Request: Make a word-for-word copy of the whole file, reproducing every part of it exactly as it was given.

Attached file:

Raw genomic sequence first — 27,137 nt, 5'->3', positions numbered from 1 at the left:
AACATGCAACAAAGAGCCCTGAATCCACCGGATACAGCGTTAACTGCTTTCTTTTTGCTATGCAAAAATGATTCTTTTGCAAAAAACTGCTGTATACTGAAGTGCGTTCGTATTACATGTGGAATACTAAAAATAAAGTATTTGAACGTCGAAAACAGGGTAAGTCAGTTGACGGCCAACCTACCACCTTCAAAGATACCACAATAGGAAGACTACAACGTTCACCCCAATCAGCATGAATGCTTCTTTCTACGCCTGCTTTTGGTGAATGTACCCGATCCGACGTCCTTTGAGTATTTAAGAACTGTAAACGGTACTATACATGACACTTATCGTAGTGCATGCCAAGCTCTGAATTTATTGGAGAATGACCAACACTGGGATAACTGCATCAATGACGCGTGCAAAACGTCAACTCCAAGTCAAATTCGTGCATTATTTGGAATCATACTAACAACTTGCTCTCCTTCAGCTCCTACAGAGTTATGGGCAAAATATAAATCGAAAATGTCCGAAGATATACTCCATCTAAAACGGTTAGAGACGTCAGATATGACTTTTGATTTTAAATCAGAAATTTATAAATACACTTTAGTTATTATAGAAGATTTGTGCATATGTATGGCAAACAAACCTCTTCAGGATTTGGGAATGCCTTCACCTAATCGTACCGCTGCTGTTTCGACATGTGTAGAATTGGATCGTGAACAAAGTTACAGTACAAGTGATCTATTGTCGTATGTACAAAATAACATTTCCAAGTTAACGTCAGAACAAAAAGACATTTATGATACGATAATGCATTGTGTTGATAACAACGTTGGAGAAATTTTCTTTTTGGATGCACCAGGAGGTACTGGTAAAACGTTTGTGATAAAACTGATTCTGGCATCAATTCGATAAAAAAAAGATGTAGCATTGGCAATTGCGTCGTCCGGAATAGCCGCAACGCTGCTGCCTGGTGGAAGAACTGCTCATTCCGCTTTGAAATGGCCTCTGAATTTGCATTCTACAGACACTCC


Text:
Raw genomic sequence first — 27,137 nt, 5'->3', positions numbered from 1 at the left:
AACATGCAACAAAGAGCCCTGAATCCACCGGATACAGCGTTAACTGCTTTCTTTTTGCTATGCAAAAATGATTCTTTTGCAAAAAACTGCTGTATACTGAAGTGCGTTCGTATTACATGTGGAATACTAAAAATAAAGTATTTGAACGTCGAAAACAGGGTAAGTCAGTTGACGGCCAACCTACCACCTTCAAAGATACCACAATAGGAAGACTACAACGTTCACCCCAATCAGCATGAATGCTTCTTTCTACGCCTGCTTTTGGTGAATGTACCCGATCCGACGTCCTTTGAGTATTTAAGAACTGTAAACGGTACTATACATGACACTTATCGTAGTGCATGCCAAGCTCTGAATTTATTGGAGAATGACCAACACTGGGATAACTGCATCAATGACGCGTGCAAAACGTCAACTCCAAGTCAAATTCGTGCATTATTTGGAATCATACTAACAACTTGCTCTCCTTCAGCTCCTACAGAGTTATGGGCAAAATATAAATCGAAAATGTCCGAAGATATACTCCATCTAAAACGGTTAGAGACGTCAGATATGACTTTTGATTTTAAATCAGAAATTTATAAATACACTTTAGTTATTATAGAAGATTTGTGCATATGTATGGCAAACAAACCTCTTCAGGATTTGGGAATGCCTTCACCTAATCGTACCGCTGCTGTTTCGACATGTGTAGAATTGGATCGTGAACAAAGTTACAGTACAAGTGATCTATTGTCGTATGTACAAAATAACATTTCCAAGTTAACGTCAGAACAAAAAGACATTTATGATACGATAATGCATTGTGTTGATAACAACGTTGGAGAAATTTTCTTTTTGGATGCACCAGGAGGTACTGGTAAAACGTTTGTGATAAAACTGATTCTGGCATCAATTCGATAAAAAAAAGATGTAGCATTGGCAATTGCGTCGTCCGGAATAGCCGCAACGCTGCTGCCTGGTGGAAGAACTGCTCATTCCGCTTTGAAATGGCCTCTGAATTTGCATTCTACAGACACTCC